Let’s assume, for argument’s sake, that Madeleine Albright is correct: there really is a special place in hell for women who don’t support other women. The former Secretary of State dredged up her famous canard this weekend while stumping for Hillary Clinton in New Hampshire, to the acclaim of the candidate herself. I’ll be honest: barring my resentment for anyone who threatens me with hell, I think she’s actually got a point. In lifting yourself out of gendered oppression, you’ve got to do your damnedest not to leave others behind. If you are committed to breaking down barriers for women, that ought to mean all women, not just those with whom you personally align. I applaud the sentiment - which is why I think Albright is wrong in her unchecked support of Hillary Clinton.

My biggest qualm with the feminist movement, the reason I do not wear the label myself, is the insistence both implicit and explicit that gender is the most salient part of a woman. Intersectional feminism gets us partway toward remedying that, but not, in my opinion, far enough. As a working-class woman diagnosed with multiple mental illnesses, I have far less in common with Mrs. Clinton than I do with mentally ill working-class men. I am a real flesh-and-blood woman, exactly the demographic Albright chides for failing to support her girl, and seeing myself “represented” is the least of my concerns. If Albright wants to talk a big game about supporting other women, she would do well to investigate what those “other women” out there in the world actually need.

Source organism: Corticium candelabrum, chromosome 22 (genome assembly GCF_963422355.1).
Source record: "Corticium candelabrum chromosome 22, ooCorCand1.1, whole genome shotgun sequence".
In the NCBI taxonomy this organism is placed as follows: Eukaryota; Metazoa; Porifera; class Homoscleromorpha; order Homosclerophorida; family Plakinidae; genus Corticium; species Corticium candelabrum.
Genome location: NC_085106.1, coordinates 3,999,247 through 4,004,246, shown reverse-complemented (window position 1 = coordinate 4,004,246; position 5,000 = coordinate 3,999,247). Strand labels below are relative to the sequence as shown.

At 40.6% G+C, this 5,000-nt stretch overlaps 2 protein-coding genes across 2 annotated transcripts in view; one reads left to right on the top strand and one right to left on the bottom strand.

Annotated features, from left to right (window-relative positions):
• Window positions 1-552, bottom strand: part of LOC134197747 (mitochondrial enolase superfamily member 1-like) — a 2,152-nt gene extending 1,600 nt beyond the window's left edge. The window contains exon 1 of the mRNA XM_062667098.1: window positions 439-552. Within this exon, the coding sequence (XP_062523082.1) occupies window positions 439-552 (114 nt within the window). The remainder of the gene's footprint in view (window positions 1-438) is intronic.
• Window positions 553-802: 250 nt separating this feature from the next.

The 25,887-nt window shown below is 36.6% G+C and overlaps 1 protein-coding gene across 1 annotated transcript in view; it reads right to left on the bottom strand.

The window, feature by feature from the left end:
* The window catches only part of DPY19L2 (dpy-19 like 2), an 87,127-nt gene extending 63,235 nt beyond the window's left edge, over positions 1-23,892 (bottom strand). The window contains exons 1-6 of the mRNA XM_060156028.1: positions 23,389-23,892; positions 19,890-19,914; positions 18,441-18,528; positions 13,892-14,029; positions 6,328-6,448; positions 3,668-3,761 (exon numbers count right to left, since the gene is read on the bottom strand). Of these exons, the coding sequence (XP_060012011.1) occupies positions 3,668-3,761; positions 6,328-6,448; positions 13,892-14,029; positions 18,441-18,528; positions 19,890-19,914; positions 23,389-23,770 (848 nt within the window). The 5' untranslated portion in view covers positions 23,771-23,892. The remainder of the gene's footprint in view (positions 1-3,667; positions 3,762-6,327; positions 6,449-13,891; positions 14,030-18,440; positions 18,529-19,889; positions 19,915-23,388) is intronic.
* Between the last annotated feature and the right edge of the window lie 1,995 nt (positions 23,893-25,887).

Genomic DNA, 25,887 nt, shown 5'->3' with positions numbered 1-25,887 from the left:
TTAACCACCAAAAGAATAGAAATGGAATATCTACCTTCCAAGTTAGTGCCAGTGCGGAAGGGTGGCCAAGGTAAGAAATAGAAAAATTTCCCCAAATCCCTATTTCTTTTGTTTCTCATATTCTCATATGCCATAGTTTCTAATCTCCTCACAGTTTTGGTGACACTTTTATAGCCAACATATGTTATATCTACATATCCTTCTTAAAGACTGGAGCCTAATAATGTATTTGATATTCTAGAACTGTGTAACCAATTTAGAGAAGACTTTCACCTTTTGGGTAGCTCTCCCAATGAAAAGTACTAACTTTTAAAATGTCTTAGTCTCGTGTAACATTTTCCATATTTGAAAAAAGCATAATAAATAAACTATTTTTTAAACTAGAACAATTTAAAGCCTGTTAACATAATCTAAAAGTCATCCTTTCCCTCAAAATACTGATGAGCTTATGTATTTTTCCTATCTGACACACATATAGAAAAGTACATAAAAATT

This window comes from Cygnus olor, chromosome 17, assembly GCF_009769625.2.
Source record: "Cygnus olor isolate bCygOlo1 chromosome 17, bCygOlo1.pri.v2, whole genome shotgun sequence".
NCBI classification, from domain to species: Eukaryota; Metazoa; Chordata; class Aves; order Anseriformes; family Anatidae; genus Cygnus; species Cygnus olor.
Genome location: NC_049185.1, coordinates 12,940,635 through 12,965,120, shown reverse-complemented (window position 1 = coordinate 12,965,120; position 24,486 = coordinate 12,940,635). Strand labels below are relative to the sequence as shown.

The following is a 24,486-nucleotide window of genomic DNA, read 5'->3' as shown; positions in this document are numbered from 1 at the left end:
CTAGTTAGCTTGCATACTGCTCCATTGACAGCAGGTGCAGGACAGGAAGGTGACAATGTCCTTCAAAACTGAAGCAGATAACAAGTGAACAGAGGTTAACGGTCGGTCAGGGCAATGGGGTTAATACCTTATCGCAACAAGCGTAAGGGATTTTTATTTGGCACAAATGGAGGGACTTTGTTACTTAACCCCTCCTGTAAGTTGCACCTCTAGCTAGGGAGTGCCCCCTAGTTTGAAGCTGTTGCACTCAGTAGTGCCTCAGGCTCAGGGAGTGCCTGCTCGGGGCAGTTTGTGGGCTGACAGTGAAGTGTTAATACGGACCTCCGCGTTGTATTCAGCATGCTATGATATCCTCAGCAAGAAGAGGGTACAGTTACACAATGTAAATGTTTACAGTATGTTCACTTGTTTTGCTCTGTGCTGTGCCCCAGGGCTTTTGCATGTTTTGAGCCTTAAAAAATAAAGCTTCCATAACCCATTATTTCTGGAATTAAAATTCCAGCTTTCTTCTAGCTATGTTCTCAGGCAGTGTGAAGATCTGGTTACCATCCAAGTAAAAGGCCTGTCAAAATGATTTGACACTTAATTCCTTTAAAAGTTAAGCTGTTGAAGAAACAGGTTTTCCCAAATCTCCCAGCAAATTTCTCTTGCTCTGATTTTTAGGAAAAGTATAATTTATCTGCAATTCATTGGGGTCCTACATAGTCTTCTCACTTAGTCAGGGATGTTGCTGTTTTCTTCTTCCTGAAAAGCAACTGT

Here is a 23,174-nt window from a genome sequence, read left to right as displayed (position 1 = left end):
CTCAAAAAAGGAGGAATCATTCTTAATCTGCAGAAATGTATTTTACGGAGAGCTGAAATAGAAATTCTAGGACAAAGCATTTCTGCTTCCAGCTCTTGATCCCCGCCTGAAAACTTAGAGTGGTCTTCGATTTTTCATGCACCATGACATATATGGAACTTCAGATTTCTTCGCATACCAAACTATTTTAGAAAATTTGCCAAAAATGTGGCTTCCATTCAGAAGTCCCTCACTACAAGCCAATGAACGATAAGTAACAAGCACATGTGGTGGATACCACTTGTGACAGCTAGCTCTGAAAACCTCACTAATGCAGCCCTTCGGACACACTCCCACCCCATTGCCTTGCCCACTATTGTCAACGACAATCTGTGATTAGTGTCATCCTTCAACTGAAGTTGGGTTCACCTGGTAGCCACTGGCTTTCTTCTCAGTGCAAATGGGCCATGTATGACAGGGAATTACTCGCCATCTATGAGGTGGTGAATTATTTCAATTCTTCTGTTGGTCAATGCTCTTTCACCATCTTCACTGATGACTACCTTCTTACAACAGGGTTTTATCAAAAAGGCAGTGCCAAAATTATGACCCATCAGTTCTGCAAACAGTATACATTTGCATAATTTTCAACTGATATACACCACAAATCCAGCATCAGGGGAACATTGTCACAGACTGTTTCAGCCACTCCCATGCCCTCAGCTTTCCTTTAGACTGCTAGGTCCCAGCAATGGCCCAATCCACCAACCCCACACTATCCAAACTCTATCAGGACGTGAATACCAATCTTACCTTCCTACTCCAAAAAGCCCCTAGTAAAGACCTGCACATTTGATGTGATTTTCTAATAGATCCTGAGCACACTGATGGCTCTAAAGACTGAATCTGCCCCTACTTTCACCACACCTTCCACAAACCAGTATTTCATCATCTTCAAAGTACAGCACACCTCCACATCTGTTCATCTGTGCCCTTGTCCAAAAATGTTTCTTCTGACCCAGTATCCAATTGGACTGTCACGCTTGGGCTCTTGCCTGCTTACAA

Albright claims that “[Clinton] has been really fighting on … behalf of issues that are of interest to women[.]” To her credit, Clinton’s record of championing gendered issues, particularly reproductive rights, is extensive and commendable. I believe she deserves Planned Parenthood’s endorsement. That said, Albright must acknowledge that “issues that are of interest to women” are far more than those that fall along gendered lines. All issues are of interest to women, because women are human beings. We’re half the population. I’m grateful that Clinton has fought for my reproductive rights, but at the end of the day, I need affordable psychiatric medication as much as or more than I need birth control.

Elderly women need access to Social Security income. Women, especially minority women, who have served time for nonviolent drug offenses need a restructuring of the criminal justice system. To brush aside these women’s priorities, their divergence from Clinton’s own, as “not supporting other women” is white feminism at its finest. It fells young women that their most relevant identity is that of womanhood, that other intersecting and perhaps overriding factors can never hold the same importance.